Fair Credit Reporting Act: FCRA
ID theft issues on a credit report require that both the credit reporting agency and the creditor investigate the problem after you alert them. Also, certain information must be blocked from other creditors. Credit reporting agencies and creditors who ignore ID theft disputes can find themselves paying damages to the consumer. ID theft can happen to adults or children. The thieves don't care, and apparently neither do the credit report agencies or the creditors.
Credit report errors such as old data, another person's data, credit inquiries without your knowledge, etc... can cause you more of a problem than the credit industry would have you believe. Federal consumer law requires that credit report errors be investigated and corrected. Credit report errors can cause higher interest, credit denial, apartment denial and even job denial. If credit report errors are not timely corrected the credit agency and creditor can wind up paying the consumer damages.
UCC, UDAP and Wrongful Repossession: Georgia Fair Business Practices Act
After a creditor sells a repossessed vehicle they must send the consumer an 'explanation letter' disclosing the balance. Hidden charges are common and illegal. Often the creditor will not the send the letter and go straight to collection, which is also illegal.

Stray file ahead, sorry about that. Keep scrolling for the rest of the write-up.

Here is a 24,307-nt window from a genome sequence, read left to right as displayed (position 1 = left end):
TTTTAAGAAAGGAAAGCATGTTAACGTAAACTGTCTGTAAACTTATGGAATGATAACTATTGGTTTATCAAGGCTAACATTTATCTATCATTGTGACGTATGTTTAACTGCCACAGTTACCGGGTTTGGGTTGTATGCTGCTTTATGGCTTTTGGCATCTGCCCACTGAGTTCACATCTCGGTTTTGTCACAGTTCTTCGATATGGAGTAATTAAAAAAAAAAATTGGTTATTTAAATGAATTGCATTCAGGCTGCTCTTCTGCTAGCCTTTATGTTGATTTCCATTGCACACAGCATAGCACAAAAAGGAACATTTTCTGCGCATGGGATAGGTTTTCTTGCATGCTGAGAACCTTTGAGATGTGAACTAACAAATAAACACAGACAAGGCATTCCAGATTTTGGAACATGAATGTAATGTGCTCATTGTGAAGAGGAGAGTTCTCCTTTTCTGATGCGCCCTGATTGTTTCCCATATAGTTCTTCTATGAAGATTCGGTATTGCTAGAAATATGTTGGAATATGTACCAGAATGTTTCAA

Credit Repair/Debt Consolidation schemes: CROA Credit Repair Organizations Act
If you have been mislead about credit repair, a better credit report or increaseing your credit rating by anyone (credit repair or debt repayment specialist, or even a car salesman) you may have an action under the Credit Repair Organizations Act.
Fair Debt Collection Practices Act: FDCPA
The Fair Debt Collection Practices Act is the rule book for debt collectors, debt buyers and collection attorneys. The FDCPA covers phone calls to you, calls about you to others, letters, faxes, email and collection suits. It is officially known as 15 U.S.C. §1692. You should consider it your personal tool box of consumer rights. The FDCPA applies whether you owe the debt or not. Over 20,000 people a day drive past my office and I bet less than 5 of them know what their consumer rights are. This is why collectors have a field day collecting debt. See our link below for some of the FDCPA rules and some of the collection tricks.
The FDCPA is federal law. It provides that if a debt collector violates the collection rules they can be made to pay damages to the consumer and pay the consumer's attorney. We do not require any attorney fee upfront on FDCPA cases. Our fees will be paid by the debt collector.
Telephone Consumer Protection Act: TCPA
The TCPA prohibits a creditor or the debt collector from calling a person's cell phone using an autodailer or a prerecorded phone message, unless the person being called has given prior permission (called "prior express consent"). Violations of the TCPA can result in damages of $500 to $1500 per call. The TCPA is officially known as 47 U.S.C. § 227. Phone calls only cost a collector 2 cents, whereas a letter can cost 60 cents. The difference in cost? Approximately $500,000 per month to a large collector. It's cheaper to pay for the phone violations than it would be to mail letters. Collectors don't do anything without a reason.
Consumer laws such as UDAP, Ga FBPA, FDCPA, FCRA, TCPA, UCC Article 9, Georgia UDAP, TILA let you push back against predatory creditors.
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